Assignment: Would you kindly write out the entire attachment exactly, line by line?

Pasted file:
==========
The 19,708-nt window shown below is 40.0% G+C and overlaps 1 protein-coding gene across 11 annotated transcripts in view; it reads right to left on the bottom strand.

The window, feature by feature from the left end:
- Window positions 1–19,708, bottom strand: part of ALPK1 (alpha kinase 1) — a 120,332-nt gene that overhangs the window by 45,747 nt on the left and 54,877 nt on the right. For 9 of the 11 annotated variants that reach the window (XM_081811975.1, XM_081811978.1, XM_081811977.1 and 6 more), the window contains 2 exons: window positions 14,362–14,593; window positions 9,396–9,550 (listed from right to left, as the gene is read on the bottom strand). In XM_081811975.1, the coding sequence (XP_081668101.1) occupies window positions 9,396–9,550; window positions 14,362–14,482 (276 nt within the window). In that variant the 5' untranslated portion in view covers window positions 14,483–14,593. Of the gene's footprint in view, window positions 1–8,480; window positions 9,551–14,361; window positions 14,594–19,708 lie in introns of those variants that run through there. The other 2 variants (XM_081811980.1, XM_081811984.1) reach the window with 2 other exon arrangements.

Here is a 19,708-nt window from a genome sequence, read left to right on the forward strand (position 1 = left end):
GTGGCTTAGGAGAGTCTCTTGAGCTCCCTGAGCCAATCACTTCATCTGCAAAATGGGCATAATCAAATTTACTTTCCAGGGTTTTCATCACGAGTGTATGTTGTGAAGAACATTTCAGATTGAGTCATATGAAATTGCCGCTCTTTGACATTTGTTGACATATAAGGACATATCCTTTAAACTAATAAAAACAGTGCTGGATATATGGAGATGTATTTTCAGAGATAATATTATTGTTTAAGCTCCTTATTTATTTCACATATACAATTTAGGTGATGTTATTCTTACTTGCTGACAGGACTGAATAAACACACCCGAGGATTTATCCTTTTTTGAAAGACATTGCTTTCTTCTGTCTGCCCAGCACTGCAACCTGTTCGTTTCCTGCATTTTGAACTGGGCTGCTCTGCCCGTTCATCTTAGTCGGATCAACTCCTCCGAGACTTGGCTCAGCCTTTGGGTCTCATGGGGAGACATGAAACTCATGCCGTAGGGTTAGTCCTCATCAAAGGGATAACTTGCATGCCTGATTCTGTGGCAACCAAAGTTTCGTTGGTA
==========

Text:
The 19,708-nt window shown below is 40.0% G+C and overlaps 1 protein-coding gene across 11 annotated transcripts in view; it reads right to left on the bottom strand.

The window, feature by feature from the left end:
- Window positions 1–19,708, bottom strand: part of ALPK1 (alpha kinase 1) — a 120,332-nt gene that overhangs the window by 45,747 nt on the left and 54,877 nt on the right. For 9 of the 11 annotated variants that reach the window (XM_081811975.1, XM_081811978.1, XM_081811977.1 and 6 more), the window contains 2 exons: window positions 14,362–14,593; window positions 9,396–9,550 (listed from right to left, as the gene is read on the bottom strand). In XM_081811975.1, the coding sequence (XP_081668101.1) occupies window positions 9,396–9,550; window positions 14,362–14,482 (276 nt within the window). In that variant the 5' untranslated portion in view covers window positions 14,483–14,593. Of the gene's footprint in view, window positions 1–8,480; window positions 9,551–14,361; window positions 14,594–19,708 lie in introns of those variants that run through there. The other 2 variants (XM_081811980.1, XM_081811984.1) reach the window with 2 other exon arrangements.

Here is a 19,708-nt window from a genome sequence, read left to right on the forward strand (position 1 = left end):
GTGGCTTAGGAGAGTCTCTTGAGCTCCCTGAGCCAATCACTTCATCTGCAAAATGGGCATAATCAAATTTACTTTCCAGGGTTTTCATCACGAGTGTATGTTGTGAAGAACATTTCAGATTGAGTCATATGAAATTGCCGCTCTTTGACATTTGTTGACATATAAGGACATATCCTTTAAACTAATAAAAACAGTGCTGGATATATGGAGATGTATTTTCAGAGATAATATTATTGTTTAAGCTCCTTATTTATTTCACATATACAATTTAGGTGATGTTATTCTTACTTGCTGACAGGACTGAATAAACACACCCGAGGATTTATCCTTTTTTGAAAGACATTGCTTTCTTCTGTCTGCCCAGCACTGCAACCTGTTCGTTTCCTGCATTTTGAACTGGGCTGCTCTGCCCGTTCATCTTAGTCGGATCAACTCCTCCGAGACTTGGCTCAGCCTTTGGGTCTCATGGGGAGACATGAAACTCATGCCGTAGGGTTAGTCCTCATCAAAGGGATAACTTGCATGCCTGATTCTGTGGCAACCAAAGTTTCGTTGGTA